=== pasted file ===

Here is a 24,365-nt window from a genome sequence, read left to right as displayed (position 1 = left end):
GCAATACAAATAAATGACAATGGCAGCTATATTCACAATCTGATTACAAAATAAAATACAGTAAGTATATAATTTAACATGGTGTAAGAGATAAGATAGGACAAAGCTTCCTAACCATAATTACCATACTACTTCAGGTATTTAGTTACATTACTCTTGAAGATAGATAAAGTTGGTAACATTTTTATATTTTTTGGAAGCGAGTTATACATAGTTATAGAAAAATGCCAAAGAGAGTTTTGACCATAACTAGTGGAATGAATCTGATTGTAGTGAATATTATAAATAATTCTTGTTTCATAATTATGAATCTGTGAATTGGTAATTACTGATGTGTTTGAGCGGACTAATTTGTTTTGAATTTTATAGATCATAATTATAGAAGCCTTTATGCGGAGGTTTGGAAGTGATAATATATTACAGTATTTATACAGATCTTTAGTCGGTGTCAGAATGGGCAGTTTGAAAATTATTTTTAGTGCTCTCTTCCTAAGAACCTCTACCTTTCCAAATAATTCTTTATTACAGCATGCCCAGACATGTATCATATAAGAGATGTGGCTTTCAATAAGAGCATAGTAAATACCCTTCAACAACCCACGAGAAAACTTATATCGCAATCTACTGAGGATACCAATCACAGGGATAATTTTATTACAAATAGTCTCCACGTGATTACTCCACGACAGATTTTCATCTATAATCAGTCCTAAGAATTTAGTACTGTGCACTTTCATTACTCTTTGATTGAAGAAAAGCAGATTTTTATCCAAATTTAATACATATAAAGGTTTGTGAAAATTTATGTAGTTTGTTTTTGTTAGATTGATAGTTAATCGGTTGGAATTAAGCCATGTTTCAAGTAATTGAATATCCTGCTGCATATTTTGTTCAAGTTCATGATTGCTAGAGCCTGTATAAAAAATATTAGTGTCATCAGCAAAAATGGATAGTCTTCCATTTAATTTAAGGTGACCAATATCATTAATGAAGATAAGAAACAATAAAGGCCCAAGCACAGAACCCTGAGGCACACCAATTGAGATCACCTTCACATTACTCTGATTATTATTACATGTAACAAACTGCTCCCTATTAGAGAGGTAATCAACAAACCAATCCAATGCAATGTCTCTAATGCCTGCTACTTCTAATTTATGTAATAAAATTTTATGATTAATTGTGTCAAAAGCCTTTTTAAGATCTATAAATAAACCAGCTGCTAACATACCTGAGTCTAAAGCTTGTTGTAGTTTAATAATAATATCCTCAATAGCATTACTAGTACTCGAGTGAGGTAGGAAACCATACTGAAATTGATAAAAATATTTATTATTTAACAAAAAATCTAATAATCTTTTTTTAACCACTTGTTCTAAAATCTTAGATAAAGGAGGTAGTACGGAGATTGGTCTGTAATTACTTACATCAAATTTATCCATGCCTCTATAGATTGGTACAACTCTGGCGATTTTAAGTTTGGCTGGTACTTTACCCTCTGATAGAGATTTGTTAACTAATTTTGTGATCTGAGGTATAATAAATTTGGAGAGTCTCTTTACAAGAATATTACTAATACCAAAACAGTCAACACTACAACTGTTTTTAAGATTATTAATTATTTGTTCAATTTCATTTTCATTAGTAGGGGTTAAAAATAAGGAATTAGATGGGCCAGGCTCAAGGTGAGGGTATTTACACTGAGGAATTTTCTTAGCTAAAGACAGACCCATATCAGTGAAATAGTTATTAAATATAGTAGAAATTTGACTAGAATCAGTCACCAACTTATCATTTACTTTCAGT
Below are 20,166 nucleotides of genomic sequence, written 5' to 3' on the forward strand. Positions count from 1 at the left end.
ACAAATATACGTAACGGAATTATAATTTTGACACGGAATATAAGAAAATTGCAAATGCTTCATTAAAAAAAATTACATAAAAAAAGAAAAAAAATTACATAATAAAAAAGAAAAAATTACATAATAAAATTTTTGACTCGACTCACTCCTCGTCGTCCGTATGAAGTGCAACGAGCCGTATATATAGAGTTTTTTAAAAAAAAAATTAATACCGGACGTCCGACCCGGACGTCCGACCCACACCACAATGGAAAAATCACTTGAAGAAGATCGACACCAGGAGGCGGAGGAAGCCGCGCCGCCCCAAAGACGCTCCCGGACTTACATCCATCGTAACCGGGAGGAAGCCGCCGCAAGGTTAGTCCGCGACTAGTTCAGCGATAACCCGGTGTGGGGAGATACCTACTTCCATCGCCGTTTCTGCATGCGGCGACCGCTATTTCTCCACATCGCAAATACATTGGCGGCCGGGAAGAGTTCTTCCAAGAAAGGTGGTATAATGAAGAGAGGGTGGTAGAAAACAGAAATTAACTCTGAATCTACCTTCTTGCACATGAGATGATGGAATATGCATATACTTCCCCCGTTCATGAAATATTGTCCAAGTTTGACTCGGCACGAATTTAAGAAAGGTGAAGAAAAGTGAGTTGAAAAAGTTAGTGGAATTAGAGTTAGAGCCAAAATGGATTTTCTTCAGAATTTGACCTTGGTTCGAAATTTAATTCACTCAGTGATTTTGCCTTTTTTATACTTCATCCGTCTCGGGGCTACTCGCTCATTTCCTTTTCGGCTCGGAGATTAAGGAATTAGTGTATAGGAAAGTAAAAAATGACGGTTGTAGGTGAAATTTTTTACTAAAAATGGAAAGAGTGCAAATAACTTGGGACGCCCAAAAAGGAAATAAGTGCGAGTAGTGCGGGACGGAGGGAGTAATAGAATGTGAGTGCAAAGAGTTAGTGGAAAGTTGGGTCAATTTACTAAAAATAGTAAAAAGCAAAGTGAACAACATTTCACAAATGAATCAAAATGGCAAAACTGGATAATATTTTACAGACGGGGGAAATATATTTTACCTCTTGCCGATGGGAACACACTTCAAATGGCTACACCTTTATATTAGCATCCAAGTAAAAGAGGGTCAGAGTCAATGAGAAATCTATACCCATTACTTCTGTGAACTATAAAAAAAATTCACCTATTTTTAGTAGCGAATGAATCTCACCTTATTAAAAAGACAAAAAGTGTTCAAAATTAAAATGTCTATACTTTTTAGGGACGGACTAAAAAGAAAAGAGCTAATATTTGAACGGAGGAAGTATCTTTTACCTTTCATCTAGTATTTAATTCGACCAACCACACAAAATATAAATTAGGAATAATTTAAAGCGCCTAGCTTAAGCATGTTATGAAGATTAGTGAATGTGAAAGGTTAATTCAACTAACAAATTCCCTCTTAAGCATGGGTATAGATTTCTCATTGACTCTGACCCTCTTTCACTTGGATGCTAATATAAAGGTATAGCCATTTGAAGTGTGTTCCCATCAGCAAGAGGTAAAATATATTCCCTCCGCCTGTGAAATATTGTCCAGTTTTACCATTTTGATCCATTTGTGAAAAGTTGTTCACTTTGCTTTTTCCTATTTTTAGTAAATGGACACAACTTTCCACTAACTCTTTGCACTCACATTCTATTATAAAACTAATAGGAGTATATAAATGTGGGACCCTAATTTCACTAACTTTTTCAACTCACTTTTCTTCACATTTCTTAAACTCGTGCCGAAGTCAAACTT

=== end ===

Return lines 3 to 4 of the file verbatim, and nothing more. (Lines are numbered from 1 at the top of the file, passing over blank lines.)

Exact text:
Below are 20,166 nucleotides of genomic sequence, written 5' to 3' on the forward strand. Positions count from 1 at the left end.
ACAAATATACGTAACGGAATTATAATTTTGACACGGAATATAAGAAAATTGCAAATGCTTCATTAAAAAAAATTACATAAAAAAAGAAAAAAAATTACATAATAAAAAAGAAAAAATTACATAATAAAATTTTTGACTCGACTCACTCCTCGTCGTCCGTATGAAGTGCAACGAGCCGTATATATAGAGTTTTTTAAAAAAAAAATTAATACCGGACGTCCGACCCGGACGTCCGACCCACACCACAATGGAAAAATCACTTGAAGAAGATCGACACCAGGAGGCGGAGGAAGCCGCGCCGCCCCAAAGACGCTCCCGGACTTACATCCATCGTAACCGGGAGGAAGCCGCCGCAAGGTTAGTCCGCGACTAGTTCAGCGATAACCCGGTGTGGGGAGATACCTACTTCCATCGCCGTTTCTGCATGCGGCGACCGCTATTTCTCCACATCGCAAATACATTGGCGGCCGGGAAGAGTTCTTCCAAGAAAGGTGGTATAATGAAGAGAGGGTGGTAGAAAACAGAAATTAACTCTGAATCTACCTTCTTGCACATGAGATGATGGAATATGCATATACTTCCCCCGTTCATGAAATATTGTCCAAGTTTGACTCGGCACGAATTTAAGAAAGGTGAAGAAAAGTGAGTTGAAAAAGTTAGTGGAATTAGAGTTAGAGCCAAAATGGATTTTCTTCAGAATTTGACCTTGGTTCGAAATTTAATTCACTCAGTGATTTTGCCTTTTTTATACTTCATCCGTCTCGGGGCTACTCGCTCATTTCCTTTTCGGCTCGGAGATTAAGGAATTAGTGTATAGGAAAGTAAAAAATGACGGTTGTAGGTGAAATTTTTTACTAAAAATGGAAAGAGTGCAAATAACTTGGGACGCCCAAAAAGGAAATAAGTGCGAGTAGTGCGGGACGGAGGGAGTAATAGAATGTGAGTGCAAAGAGTTAGTGGAAAGTTGGGTCAATTTACTAAAAATAGTAAAAAGCAAAGTGAACAACATTTCACAAATGAATCAAAATGGCAAAACTGGATAATATTTTACAGACGGGGGAAATATATTTTACCTCTTGCCGATGGGAACACACTTCAAATGGCTACACCTTTATATTAGCATCCAAGTAAAAGAGGGTCAGAGTCAATGAGAAATCTATACCCATTACTTCTGTGAACTATAAAAAAAATTCACCTATTTTTAGTAGCGAATGAATCTCACCTTATTAAAAAGACAAAAAGTGTTCAAAATTAAAATGTCTATACTTTTTAGGGACGGACTAAAAAGAAAAGAGCTAATATTTGAACGGAGGAAGTATCTTTTACCTTTCATCTAGTATTTAATTCGACCAACCACACAAAATATAAATTAGGAATAATTTAAAGCGCCTAGCTTAAGCATGTTATGAAGATTAGTGAATGTGAAAGGTTAATTCAACTAACAAATTCCCTCTTAAGCATGGGTATAGATTTCTCATTGACTCTGACCCTCTTTCACTTGGATGCTAATATAAAGGTATAGCCATTTGAAGTGTGTTCCCATCAGCAAGAGGTAAAATATATTCCCTCCGCCTGTGAAATATTGTCCAGTTTTACCATTTTGATCCATTTGTGAAAAGTTGTTCACTTTGCTTTTTCCTATTTTTAGTAAATGGACACAACTTTCCACTAACTCTTTGCACTCACATTCTATTATAAAACTAATAGGAGTATATAAATGTGGGACCCTAATTTCACTAACTTTTTCAACTCACTTTTCTTCACATTTCTTAAACTCGTGCCGAAGTCAAACTT